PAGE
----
The dynamic range and output level of the VMPSes were also well-matched to program material demanding of these characteristics. I did, however, find VMPS's claim of a peak 126dB output capability more than a bit of wishful thinking. I have yet to find a loudspeaker comfortable at continuous levels greater than the high 90s (with peaks to perhaps 105dB), and the Tower II/R was no exception. But I find such levels more than adequate for any reasonable listening requirement. And while the Tower II/Rs didn't best, in dynamic range, the ProAc Studio 3s (the most dynamic loudspeakers of good neutrality I have lived with over an extended period—now no longer in-house for direct comparison, I should add), it was no slouch in musical or seismic crunches. The explosive sound effects in La Folia de la Spagna (Harmonia Mundi CD HM 90.1050) will definitely make your guests drop their cheese dip, and the garage door in the HFN/RR Test Disc will likely spill the contents of every glass not fastened down. I wouldn't care to perform this test with most smaller audiophile loudspeakers; the VMPSes simply went about their business of rearranging the refreshments to suit themselves and calmly waited for more input.

VMPS discusses, in their advertisements, what would appear to be some sort of imaging-enhancement system called QSO Holosonics. They have a two-sided handout which purports to explain the system, but which actually discusses the negatives, as VMPS sees them, of multidirectional radiators, their feeling about the importance of absolute polarity, and their useful recommendations on loudspeaker placement. I discovered, in discussion with Brian Cheney, that QSO Holosonics refers merely to his design concepts of the importance of phase and absolute polarity (both in the setup, under listener control, and in the internal design of the system). I don't take issue with any of this, but do feel that some of the VMPS advertisements I have seen, which imply that QSO Holosonics is some sort of special image-enhancement circuitry and ambience-recovery system, are very misleading. It has no such circuitry, merely an apparently effective crossover network designed according to VMPS's priorities.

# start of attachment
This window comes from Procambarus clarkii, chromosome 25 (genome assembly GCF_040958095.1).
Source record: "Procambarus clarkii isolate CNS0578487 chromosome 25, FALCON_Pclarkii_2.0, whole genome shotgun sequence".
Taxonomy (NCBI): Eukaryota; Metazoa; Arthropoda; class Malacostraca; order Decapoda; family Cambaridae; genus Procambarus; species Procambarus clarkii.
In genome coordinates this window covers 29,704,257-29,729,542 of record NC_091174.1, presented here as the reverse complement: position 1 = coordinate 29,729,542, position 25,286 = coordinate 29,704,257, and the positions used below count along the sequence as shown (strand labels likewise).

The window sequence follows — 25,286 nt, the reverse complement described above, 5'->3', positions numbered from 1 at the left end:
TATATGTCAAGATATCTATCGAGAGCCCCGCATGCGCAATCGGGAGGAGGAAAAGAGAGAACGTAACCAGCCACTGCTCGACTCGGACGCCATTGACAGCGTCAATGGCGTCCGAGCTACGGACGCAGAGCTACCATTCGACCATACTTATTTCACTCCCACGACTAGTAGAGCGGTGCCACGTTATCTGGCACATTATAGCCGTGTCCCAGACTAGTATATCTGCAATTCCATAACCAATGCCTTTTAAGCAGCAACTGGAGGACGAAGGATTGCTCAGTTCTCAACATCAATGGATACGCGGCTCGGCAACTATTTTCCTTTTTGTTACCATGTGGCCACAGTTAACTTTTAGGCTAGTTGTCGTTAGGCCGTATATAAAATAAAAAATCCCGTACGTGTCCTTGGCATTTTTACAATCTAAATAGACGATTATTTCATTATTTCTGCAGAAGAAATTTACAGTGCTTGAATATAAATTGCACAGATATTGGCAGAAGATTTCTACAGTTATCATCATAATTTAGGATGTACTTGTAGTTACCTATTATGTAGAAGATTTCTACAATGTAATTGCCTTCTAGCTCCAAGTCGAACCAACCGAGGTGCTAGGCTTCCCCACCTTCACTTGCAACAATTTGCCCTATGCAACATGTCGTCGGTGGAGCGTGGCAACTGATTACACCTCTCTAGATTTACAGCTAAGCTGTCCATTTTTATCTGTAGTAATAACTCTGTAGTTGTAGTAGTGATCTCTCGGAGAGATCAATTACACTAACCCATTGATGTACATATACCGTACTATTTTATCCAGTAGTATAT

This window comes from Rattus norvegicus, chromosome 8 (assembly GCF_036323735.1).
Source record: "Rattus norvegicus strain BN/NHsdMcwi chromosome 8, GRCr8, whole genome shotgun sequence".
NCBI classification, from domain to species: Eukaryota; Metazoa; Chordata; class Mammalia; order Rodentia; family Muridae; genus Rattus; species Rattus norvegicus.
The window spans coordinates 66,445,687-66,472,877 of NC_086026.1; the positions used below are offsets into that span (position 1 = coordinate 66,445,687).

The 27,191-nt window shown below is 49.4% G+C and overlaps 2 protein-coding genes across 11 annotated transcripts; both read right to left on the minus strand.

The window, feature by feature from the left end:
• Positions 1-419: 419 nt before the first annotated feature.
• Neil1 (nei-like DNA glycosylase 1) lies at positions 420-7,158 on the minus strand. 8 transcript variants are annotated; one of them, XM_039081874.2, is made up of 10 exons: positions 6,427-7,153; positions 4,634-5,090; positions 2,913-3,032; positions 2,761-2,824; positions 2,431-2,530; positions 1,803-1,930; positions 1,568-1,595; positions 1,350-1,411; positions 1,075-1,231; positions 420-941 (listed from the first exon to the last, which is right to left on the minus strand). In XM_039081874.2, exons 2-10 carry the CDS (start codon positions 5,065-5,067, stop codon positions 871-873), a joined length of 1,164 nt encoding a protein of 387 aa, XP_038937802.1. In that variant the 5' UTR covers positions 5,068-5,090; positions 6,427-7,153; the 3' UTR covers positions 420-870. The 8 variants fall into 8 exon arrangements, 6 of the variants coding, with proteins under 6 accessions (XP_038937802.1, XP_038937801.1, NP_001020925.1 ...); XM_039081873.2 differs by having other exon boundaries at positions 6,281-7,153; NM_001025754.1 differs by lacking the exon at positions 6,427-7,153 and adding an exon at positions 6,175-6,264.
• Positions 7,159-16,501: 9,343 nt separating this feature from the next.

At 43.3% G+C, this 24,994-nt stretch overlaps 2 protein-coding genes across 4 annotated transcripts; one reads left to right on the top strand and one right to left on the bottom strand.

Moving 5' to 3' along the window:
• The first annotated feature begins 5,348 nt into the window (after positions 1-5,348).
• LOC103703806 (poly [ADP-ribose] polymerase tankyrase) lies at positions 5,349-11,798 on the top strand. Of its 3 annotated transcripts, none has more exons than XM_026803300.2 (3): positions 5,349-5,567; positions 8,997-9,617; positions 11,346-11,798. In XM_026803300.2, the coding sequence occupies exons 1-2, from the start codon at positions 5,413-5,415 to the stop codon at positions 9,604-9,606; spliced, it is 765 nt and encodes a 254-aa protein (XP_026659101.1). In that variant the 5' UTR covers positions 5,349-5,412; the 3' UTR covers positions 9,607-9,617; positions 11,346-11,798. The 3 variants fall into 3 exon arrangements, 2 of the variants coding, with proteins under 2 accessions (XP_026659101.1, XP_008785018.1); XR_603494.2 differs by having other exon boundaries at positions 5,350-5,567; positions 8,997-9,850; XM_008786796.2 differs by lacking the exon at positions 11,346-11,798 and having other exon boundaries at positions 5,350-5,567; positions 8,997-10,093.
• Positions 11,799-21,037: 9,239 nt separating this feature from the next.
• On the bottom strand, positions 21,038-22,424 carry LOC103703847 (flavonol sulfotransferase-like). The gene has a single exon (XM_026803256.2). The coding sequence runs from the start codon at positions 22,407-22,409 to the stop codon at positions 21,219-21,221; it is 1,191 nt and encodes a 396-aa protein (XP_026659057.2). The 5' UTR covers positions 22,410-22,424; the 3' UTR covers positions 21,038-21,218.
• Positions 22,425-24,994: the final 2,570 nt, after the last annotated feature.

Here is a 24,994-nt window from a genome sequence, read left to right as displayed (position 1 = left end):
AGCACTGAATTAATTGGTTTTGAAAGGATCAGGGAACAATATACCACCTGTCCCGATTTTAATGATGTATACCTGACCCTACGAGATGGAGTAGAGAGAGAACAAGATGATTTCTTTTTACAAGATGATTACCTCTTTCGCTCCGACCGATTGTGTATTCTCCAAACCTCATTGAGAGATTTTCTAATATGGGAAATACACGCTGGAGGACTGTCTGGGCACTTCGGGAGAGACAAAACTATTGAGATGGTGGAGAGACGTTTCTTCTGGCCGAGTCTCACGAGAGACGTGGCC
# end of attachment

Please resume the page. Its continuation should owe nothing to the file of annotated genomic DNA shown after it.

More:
"QSO Holosonics" or not, the Tower II/Rs are capable of excellent imaging and a well-developed soundstage. It is, however, very much a "sweet spot" loudspeaker. VMPS's claims to the contrary, I found a noticeable drop-off in image specificity as the listener moved laterally away from the center. This is not at all unusual in loudspeakers, but the image presented by the VMPS tended to snap into focus to a pronounced degree as the listener moved into the correct position, and became a bit "phasey" as one moved a couple of feet in either direction. This dispersion pattern is clearly a function of the lateral placement of the upper-range drivers and the slow-slope crossovers which give substantial sonic overlap between these drivers. All systems comprised of displaced drivers and finite-slope crossover networks will develop "lobing"—position-dependent dips in the frequency response in the vicinity of the crossover and considerably beyond it in either direction (and the slower the slope, the wider the frequency band effected because of the broader overlap between the drivers).